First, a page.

We are on the brink of one of the most anticipated celestial events of the year. On Saturday, October 14, 2023, millions of people throughout the Americas will have the remarkable opportunity to witness a “ring of fire” eclipse. Unlike the familiar total solar eclipse, this extraordinary phenomenon occurs when the Moon is at its greatest distance from Earth, resulting in a captivating display where the Sun is not entirely obscured, casting a radiant halo around it.
The Eclipse Path
For those residing in the United States, the prime viewing locations for this annular eclipse are in the southwestern states. The path of totality crosses parts of Oregon, Nevada, Utah, New Mexico, and Texas. If you happen to live in or near these states, you’ll be treated to a partial eclipse, which promises to be a breathtaking sight.
Beyond U.S. borders, the path of annularity extends across the Yucatán peninsula in Mexico, Central America, Colombia, and northern Brazil. To determine precisely what portion of the eclipse you’ll be able to witness, weather permitting, you can utilize a Google Maps-based eclipse route created by the expert French astronomer Xavier Jubier.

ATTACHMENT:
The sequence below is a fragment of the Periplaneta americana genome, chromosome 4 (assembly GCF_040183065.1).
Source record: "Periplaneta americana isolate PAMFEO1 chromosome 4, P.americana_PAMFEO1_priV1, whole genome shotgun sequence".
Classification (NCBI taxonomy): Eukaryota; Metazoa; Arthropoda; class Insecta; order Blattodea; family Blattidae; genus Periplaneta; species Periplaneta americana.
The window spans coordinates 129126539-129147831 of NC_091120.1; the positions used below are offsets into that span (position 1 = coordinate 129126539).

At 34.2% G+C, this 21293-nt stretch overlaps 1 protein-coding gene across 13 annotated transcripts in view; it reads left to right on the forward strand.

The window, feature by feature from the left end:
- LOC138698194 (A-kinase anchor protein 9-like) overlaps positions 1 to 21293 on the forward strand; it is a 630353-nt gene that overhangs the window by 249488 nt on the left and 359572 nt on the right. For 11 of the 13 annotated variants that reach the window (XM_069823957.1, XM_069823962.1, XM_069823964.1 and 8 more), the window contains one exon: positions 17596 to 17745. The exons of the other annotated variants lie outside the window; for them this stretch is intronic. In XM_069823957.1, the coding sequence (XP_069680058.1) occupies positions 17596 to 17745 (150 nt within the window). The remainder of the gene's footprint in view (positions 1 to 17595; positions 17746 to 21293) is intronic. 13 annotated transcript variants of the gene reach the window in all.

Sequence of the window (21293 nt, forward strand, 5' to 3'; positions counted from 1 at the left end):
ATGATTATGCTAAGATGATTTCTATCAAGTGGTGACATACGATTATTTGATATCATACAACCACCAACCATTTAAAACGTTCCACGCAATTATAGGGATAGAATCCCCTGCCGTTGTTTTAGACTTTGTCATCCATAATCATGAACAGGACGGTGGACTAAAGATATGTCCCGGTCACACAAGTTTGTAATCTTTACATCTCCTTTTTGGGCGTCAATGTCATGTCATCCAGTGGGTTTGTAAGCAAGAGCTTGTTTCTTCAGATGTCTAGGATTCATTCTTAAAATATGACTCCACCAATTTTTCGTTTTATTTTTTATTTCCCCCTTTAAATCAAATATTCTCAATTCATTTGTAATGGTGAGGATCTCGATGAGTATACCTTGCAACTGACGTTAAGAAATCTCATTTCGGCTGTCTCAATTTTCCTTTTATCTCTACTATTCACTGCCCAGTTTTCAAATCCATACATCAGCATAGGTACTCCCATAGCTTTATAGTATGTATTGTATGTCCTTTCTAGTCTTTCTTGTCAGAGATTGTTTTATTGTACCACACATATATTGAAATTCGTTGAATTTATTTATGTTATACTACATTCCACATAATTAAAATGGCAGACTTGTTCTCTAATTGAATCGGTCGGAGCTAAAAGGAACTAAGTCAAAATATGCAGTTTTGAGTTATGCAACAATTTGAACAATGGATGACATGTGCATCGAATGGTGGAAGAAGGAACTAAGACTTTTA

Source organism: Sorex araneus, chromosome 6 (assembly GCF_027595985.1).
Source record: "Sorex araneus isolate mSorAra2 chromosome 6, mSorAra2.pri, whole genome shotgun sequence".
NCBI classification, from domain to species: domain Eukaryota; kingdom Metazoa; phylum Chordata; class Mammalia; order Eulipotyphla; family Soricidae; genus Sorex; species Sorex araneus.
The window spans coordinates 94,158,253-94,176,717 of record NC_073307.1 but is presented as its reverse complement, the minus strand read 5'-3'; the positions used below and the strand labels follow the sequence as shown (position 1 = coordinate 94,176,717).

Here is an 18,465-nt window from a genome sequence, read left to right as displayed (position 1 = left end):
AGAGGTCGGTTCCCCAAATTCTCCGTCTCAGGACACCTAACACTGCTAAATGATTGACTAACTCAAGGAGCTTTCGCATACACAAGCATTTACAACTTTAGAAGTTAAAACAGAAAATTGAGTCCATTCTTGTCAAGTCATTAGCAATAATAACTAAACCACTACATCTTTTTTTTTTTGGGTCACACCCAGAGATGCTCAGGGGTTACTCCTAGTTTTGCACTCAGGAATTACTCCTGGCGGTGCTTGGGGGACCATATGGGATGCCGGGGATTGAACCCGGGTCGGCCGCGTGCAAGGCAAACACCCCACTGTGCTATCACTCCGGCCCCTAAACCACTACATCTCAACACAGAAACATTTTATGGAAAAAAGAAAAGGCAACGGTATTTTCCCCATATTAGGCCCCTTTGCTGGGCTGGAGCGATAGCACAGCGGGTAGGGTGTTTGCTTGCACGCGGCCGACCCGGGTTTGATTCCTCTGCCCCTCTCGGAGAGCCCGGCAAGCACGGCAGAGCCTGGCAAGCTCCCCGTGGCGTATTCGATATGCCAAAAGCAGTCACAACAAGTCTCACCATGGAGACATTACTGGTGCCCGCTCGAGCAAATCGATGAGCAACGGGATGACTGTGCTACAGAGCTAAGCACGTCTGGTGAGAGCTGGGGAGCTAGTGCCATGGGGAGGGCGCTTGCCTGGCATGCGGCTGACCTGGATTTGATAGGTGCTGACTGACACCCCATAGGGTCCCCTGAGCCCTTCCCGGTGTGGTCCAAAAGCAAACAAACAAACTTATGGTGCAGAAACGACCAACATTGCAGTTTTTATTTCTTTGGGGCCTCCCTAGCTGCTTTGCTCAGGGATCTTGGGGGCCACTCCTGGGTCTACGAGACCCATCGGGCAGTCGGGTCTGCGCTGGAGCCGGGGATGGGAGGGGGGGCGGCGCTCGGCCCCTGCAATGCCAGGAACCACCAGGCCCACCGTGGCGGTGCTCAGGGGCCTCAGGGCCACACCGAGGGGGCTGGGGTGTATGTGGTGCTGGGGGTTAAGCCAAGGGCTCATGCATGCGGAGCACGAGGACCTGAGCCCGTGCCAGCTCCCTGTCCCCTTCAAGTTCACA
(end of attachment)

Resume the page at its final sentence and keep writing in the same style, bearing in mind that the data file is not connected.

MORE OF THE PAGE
It’s important to note that since this is an annular eclipse, the Sun is never entirely covered, making it unsafe to gaze directly at any stage of the eclipse. Therefore, taking safety precautions is paramount. Certified solar glasses are the best choice for safely observing the eclipse. You can refer to a list of trusted solar filter sellers compiled by the American Astronomical Society for your convenience.
In case you find yourself without proper eclipse eyewear, there are alternative methods for indirectly observing this celestial event. One such method is the pinhole technique, where you can create a small hole in a card. As sunlight passes through the hole, you can project the solar image onto a nearby surface, such as a wall. Alternatively, you can use your own hands. Stand with your back to the Sun, extend your arms, and slightly open your fingers. Place one hand on top of the other to create a waffle pattern, and the spaces between your fingers will project a grid of small solar images on the ground, revealing the extent of the Sun’s coverage by the Moon.
For those who are unable to witness the eclipse in person due to geographical constraints or prefer the comfort of their homes, NASA will be offering a live broadcast of the event. You can follow it on NASA TV, their official website, and their social media channels from 11:30 a.m. to 1:15 p.m. EST on Saturday, October 14. If, by chance, you miss this particular eclipse, take heart; you’ll have another opportunity in the spring of 2024 when a total eclipse will grace a significant portion of North America on Monday, April 8, 2024.